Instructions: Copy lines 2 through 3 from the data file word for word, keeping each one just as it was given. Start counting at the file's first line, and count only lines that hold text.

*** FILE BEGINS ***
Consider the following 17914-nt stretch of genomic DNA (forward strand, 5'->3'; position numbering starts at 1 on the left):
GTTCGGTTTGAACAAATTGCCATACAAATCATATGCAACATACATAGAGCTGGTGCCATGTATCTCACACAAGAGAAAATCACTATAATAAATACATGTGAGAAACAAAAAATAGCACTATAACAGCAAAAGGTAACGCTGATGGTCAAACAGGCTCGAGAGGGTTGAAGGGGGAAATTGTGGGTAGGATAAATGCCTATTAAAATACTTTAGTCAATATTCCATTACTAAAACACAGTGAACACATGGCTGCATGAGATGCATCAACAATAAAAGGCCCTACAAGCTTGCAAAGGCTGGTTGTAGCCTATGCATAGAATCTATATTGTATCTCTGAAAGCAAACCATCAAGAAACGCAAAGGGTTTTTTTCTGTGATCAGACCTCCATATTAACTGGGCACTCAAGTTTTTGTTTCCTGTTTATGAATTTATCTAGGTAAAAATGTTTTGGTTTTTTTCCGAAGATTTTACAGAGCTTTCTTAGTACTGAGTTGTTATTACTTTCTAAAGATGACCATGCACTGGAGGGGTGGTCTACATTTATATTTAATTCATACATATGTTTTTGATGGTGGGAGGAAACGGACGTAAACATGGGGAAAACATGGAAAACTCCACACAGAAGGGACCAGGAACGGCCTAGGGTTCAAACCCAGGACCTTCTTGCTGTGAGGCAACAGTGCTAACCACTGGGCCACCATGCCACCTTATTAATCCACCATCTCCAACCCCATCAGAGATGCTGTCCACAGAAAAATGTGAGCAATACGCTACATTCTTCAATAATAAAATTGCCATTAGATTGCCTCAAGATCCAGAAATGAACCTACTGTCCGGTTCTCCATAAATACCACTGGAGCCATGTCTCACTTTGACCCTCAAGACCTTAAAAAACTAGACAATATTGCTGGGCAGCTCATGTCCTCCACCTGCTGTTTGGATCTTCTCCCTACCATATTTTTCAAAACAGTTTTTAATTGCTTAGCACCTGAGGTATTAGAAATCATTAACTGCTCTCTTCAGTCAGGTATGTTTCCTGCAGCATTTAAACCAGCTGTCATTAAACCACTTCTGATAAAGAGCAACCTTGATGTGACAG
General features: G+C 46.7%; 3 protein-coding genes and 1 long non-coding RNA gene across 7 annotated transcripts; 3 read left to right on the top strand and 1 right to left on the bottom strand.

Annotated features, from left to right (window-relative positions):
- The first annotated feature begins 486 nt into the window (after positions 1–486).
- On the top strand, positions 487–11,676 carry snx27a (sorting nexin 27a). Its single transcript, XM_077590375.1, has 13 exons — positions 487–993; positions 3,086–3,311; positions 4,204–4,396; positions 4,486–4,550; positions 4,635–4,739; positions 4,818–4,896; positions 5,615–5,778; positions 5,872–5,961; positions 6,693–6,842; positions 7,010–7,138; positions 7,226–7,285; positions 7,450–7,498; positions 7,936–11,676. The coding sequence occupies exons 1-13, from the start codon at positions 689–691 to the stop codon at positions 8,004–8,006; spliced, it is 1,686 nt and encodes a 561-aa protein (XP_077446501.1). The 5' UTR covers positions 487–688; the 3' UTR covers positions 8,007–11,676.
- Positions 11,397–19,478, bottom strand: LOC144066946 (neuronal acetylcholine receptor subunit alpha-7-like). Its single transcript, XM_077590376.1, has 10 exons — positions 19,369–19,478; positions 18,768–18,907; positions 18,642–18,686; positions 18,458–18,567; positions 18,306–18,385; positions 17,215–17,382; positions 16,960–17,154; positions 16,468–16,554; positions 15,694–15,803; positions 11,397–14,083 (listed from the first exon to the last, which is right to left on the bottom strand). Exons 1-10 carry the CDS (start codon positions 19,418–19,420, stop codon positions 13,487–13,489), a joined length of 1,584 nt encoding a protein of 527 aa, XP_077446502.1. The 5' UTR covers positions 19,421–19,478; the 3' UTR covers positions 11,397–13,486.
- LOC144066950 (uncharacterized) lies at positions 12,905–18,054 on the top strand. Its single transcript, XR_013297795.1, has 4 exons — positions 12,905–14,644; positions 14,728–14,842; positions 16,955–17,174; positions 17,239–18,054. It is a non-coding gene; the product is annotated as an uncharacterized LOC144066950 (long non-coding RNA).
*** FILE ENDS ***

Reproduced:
GTTCGGTTTGAACAAATTGCCATACAAATCATATGCAACATACATAGAGCTGGTGCCATGTATCTCACACAAGAGAAAATCACTATAATAAATACATGTGAGAAACAAAAAATAGCACTATAACAGCAAAAGGTAACGCTGATGGTCAAACAGGCTCGAGAGGGTTGAAGGGGGAAATTGTGGGTAGGATAAATGCCTATTAAAATACTTTAGTCAATATTCCATTACTAAAACACAGTGAACACATGGCTGCATGAGATGCATCAACAATAAAAGGCCCTACAAGCTTGCAAAGGCTGGTTGTAGCCTATGCATAGAATCTATATTGTATCTCTGAAAGCAAACCATCAAGAAACGCAAAGGGTTTTTTTCTGTGATCAGACCTCCATATTAACTGGGCACTCAAGTTTTTGTTTCCTGTTTATGAATTTATCTAGGTAAAAATGTTTTGGTTTTTTTCCGAAGATTTTACAGAGCTTTCTTAGTACTGAGTTGTTATTACTTTCTAAAGATGACCATGCACTGGAGGGGTGGTCTACATTTATATTTAATTCATACATATGTTTTTGATGGTGGGAGGAAACGGACGTAAACATGGGGAAAACATGGAAAACTCCACACAGAAGGGACCAGGAACGGCCTAGGGTTCAAACCCAGGACCTTCTTGCTGTGAGGCAACAGTGCTAACCACTGGGCCACCATGCCACCTTATTAATCCACCATCTCCAACCCCATCAGAGATGCTGTCCACAGAAAAATGTGAGCAATACGCTACATTCTTCAATAATAAAATTGCCATTAGATTGCCTCAAGATCCAGAAATGAACCTACTGTCCGGTTCTCCATAAATACCACTGGAGCCATGTCTCACTTTGACCCTCAAGACCTTAAAAAACTAGACAATATTGCTGGGCAGCTCATGTCCTCCACCTGCTGTTTGGATCTTCTCCCTACCATATTTTTCAAAACAGTTTTTAATTGCTTAGCACCTGAGGTATTAGAAATCATTAACTGCTCTCTTCAGTCAGGTATGTTTCCTGCAGCATTTAAACCAGCTGTCATTAAACCACTTCTGATAAAGAGCAACCTTGATGTGACAG
General features: G+C 46.7%; 3 protein-coding genes and 1 long non-coding RNA gene across 7 annotated transcripts; 3 read left to right on the top strand and 1 right to left on the bottom strand.